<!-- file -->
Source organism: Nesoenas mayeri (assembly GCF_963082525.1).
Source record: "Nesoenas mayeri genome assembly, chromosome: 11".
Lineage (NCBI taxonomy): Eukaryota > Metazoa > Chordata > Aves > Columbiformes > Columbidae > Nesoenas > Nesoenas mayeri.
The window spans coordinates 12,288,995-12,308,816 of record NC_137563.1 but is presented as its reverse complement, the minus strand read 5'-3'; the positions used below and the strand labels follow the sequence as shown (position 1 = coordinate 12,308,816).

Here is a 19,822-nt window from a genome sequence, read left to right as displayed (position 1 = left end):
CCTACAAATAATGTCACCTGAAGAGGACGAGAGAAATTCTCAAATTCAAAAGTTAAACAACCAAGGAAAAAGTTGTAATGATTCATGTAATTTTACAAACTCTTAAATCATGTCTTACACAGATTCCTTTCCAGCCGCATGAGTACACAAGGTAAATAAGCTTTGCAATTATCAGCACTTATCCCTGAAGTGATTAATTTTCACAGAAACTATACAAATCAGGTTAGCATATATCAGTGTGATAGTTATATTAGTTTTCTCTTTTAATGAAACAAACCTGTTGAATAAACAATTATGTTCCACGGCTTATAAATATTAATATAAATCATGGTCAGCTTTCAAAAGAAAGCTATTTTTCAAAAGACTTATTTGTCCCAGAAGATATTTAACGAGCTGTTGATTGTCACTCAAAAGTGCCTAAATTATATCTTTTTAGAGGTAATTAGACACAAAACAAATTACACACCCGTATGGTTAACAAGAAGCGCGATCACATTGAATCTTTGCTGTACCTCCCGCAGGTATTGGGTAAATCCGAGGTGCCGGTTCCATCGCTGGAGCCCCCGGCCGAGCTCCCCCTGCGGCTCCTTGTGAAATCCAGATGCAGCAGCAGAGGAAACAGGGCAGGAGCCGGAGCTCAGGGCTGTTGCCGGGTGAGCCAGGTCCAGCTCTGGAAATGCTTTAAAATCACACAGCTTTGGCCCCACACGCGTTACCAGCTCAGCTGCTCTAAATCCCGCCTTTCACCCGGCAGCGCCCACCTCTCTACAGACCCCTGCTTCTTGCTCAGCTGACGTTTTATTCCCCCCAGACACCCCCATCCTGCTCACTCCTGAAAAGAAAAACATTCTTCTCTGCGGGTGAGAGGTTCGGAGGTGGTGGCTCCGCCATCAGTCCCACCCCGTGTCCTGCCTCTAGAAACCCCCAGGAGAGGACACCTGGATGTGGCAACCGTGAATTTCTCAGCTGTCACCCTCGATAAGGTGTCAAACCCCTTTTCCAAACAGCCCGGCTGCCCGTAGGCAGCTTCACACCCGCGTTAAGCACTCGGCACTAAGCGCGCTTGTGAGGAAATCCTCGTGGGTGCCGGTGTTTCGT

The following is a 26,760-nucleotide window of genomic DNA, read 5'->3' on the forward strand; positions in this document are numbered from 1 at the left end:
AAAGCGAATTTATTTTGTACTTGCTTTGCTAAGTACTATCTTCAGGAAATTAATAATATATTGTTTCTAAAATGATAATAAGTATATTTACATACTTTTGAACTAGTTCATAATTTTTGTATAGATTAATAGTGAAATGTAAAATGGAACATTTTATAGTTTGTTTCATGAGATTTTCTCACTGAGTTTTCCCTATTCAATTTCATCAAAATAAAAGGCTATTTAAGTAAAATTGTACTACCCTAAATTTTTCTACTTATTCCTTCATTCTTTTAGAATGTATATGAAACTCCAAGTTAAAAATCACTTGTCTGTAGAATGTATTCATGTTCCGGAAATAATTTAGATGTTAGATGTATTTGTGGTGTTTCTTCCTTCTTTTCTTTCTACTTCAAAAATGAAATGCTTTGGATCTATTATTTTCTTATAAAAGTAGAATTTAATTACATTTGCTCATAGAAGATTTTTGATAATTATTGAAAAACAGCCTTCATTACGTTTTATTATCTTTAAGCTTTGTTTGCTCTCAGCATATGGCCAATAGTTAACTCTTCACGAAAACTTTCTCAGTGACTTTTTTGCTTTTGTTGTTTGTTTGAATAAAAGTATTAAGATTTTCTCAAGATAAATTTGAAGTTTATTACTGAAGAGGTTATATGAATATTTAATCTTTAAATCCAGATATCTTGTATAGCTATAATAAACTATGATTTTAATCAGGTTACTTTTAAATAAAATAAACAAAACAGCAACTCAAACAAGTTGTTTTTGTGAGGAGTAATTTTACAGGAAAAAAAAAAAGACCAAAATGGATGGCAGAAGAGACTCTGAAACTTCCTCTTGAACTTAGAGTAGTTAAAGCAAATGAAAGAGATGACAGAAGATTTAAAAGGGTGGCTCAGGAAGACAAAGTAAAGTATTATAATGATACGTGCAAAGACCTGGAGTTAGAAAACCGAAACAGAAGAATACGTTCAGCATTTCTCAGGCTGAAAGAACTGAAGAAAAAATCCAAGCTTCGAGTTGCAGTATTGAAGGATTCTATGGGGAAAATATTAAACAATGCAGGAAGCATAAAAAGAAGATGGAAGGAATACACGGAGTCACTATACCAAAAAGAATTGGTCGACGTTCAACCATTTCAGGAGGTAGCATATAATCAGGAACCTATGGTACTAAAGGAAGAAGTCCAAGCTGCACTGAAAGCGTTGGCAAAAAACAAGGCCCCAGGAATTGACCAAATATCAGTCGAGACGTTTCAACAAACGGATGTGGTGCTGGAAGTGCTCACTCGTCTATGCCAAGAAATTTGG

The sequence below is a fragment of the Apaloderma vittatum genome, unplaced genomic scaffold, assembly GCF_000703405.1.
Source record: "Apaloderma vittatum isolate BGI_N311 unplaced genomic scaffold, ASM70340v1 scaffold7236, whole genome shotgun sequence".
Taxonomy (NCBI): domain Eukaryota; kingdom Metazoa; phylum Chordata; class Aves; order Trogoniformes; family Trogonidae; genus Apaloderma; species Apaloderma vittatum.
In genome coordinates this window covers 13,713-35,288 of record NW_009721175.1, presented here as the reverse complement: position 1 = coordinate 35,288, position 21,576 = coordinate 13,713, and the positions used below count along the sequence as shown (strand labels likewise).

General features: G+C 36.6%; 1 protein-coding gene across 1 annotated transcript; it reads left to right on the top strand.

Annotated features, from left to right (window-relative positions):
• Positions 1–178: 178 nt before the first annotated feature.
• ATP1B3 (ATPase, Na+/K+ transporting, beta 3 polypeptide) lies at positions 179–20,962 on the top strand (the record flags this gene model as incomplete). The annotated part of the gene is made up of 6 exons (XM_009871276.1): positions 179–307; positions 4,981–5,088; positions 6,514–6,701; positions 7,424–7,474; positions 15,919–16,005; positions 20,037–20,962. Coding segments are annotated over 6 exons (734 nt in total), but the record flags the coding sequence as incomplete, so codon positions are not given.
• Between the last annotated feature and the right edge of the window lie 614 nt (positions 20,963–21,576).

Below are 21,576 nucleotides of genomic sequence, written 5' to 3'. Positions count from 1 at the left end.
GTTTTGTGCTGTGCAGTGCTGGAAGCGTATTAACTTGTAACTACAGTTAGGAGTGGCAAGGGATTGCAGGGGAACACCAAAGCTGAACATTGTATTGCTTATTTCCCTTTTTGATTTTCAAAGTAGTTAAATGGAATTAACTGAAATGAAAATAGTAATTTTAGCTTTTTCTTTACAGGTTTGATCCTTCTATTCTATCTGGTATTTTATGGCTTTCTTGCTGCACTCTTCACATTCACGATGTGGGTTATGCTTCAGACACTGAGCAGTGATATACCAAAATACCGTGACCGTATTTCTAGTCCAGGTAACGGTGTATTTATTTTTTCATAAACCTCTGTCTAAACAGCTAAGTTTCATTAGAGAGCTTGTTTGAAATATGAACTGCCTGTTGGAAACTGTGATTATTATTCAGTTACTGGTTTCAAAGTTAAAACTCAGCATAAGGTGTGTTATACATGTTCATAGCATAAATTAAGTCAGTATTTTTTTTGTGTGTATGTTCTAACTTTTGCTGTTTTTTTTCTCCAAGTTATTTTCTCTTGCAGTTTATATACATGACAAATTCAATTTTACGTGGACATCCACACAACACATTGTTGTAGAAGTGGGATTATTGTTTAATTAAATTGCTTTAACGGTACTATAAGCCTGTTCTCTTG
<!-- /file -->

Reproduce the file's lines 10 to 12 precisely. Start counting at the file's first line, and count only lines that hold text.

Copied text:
Source record: "Apaloderma vittatum isolate BGI_N311 unplaced genomic scaffold, ASM70340v1 scaffold7236, whole genome shotgun sequence".
Taxonomy (NCBI): domain Eukaryota; kingdom Metazoa; phylum Chordata; class Aves; order Trogoniformes; family Trogonidae; genus Apaloderma; species Apaloderma vittatum.
In genome coordinates this window covers 13,713-35,288 of record NW_009721175.1, presented here as the reverse complement: position 1 = coordinate 35,288, position 21,576 = coordinate 13,713, and the positions used below count along the sequence as shown (strand labels likewise).